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Throughout the 2016 election campaign, the now President Trump made it plain that China was one of the US’ main competitors on the world stage. But what if Trump’s policies of economic nationalism and retrenchment may be actually helping China? David W. Wise argues that while the Obama administration sought to counterbalance the rise of China, US withdrawal from the Trans-Pacific Partnership and Trump’s proposed cuts to research and innovation funding leaves an opening on the world stage that China may be very eager to fill.

The United States became a nation in 1776, arguably became a world power around 1900 with victory in the Spanish American War and the appearance of the Great White Fleet, and became the dominant world power when it emerged from the destruction of the Second World War in 1945 with its economy intact. These inflection points were 241, 117 and 72 years ago, respectively.  The winning battle cry from last year’s presidential campaign was the promise to “Make America Great Again” which, although never defined, presumably reflected nostalgia for the era of the Baby Boom (1945-1964) – of the grandfatherly Dwight Eisenhower, big tailfins, “Happy Days” and an American economy as yet unchallenged by countries still recovering from the ravages of the Second World War or colonization.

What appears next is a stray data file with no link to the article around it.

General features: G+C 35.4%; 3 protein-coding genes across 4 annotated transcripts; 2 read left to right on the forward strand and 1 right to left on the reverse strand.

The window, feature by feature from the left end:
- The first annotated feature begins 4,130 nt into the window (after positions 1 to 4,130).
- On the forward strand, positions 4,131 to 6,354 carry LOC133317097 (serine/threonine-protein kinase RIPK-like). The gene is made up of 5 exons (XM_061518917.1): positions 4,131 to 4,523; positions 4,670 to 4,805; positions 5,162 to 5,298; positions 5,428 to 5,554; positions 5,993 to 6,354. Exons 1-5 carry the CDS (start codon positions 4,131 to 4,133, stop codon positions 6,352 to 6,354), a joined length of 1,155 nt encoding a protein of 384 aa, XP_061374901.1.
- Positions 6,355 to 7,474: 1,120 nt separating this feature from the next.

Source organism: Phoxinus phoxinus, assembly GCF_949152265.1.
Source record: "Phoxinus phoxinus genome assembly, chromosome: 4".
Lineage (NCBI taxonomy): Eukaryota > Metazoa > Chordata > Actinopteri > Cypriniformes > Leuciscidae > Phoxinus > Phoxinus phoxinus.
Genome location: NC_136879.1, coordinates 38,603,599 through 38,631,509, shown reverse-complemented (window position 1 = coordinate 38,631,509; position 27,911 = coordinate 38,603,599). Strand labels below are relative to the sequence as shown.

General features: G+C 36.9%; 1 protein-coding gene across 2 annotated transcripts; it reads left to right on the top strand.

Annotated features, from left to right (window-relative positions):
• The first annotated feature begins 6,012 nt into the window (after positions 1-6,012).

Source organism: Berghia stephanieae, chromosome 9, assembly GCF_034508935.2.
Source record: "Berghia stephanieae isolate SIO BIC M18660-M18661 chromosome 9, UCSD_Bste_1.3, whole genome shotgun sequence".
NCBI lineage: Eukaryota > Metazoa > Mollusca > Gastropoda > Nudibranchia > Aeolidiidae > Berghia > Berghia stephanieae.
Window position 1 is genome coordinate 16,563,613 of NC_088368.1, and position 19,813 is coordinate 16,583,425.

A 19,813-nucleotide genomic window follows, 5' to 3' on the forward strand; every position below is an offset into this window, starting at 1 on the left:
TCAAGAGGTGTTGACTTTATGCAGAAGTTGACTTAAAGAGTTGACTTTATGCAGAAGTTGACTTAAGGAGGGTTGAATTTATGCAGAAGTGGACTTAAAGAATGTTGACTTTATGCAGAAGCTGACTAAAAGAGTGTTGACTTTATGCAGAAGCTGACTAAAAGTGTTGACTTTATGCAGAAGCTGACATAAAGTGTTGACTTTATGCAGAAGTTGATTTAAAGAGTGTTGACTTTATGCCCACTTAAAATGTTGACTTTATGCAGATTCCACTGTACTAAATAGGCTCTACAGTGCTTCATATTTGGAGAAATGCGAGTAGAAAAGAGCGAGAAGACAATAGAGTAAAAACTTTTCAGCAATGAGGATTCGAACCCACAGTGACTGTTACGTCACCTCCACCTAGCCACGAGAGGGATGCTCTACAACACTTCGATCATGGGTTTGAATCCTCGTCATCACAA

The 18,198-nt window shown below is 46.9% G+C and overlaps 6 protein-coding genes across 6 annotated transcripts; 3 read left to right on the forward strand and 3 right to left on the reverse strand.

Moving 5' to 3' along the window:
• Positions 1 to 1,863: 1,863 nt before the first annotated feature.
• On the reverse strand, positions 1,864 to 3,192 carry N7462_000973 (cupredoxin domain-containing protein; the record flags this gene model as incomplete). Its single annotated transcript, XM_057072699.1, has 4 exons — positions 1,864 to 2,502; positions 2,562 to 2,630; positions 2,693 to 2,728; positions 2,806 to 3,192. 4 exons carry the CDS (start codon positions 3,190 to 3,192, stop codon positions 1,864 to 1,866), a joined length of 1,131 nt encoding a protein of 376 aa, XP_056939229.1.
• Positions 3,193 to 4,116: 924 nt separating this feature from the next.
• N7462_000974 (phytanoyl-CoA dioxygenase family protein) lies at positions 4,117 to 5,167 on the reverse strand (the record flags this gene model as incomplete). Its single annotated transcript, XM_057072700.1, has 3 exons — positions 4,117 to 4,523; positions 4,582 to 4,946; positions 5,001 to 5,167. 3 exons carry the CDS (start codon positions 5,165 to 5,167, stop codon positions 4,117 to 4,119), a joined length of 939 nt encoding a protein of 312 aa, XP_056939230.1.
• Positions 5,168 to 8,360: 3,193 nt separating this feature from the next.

Today, however, there is another significant power, China, which also wants to recapture its former greatness, an aspiration that is getting an unintentional assist by the current occupant of the White House.  China, which has endured as a distinct culture for five millennia and which up until the outbreak of the First Opium War in 1839 was by far the largest economy in the world accounting for one-third of global GDP.  That war by imperial Britain and a subsequent Second Opium War, in which the United States was involved in combat with Chinese forces in the Battle of the Barrier Forts (1856), was part of what the Chinese view at the Century of Humiliation (1839-1949) during which it was occupied and exploited by western powers and saw its economy fall to only about one fifth of global GDP.

The Chinese, whose country’s name literally means the “kingdom at the middle of the earth,” are resolute in their objective of restoring China to its former greatness which it occupied for many centuries. Since instituting sweeping economic reforms in 1978 China has taken dramatic steps in that direction, growing its economy over thirty-six fold to become 61 percent the size of the US in nominal dollars and close to parity on purchasing price parity (PPP) basis. This growth has been built largely on a strategy centered on trade and exports.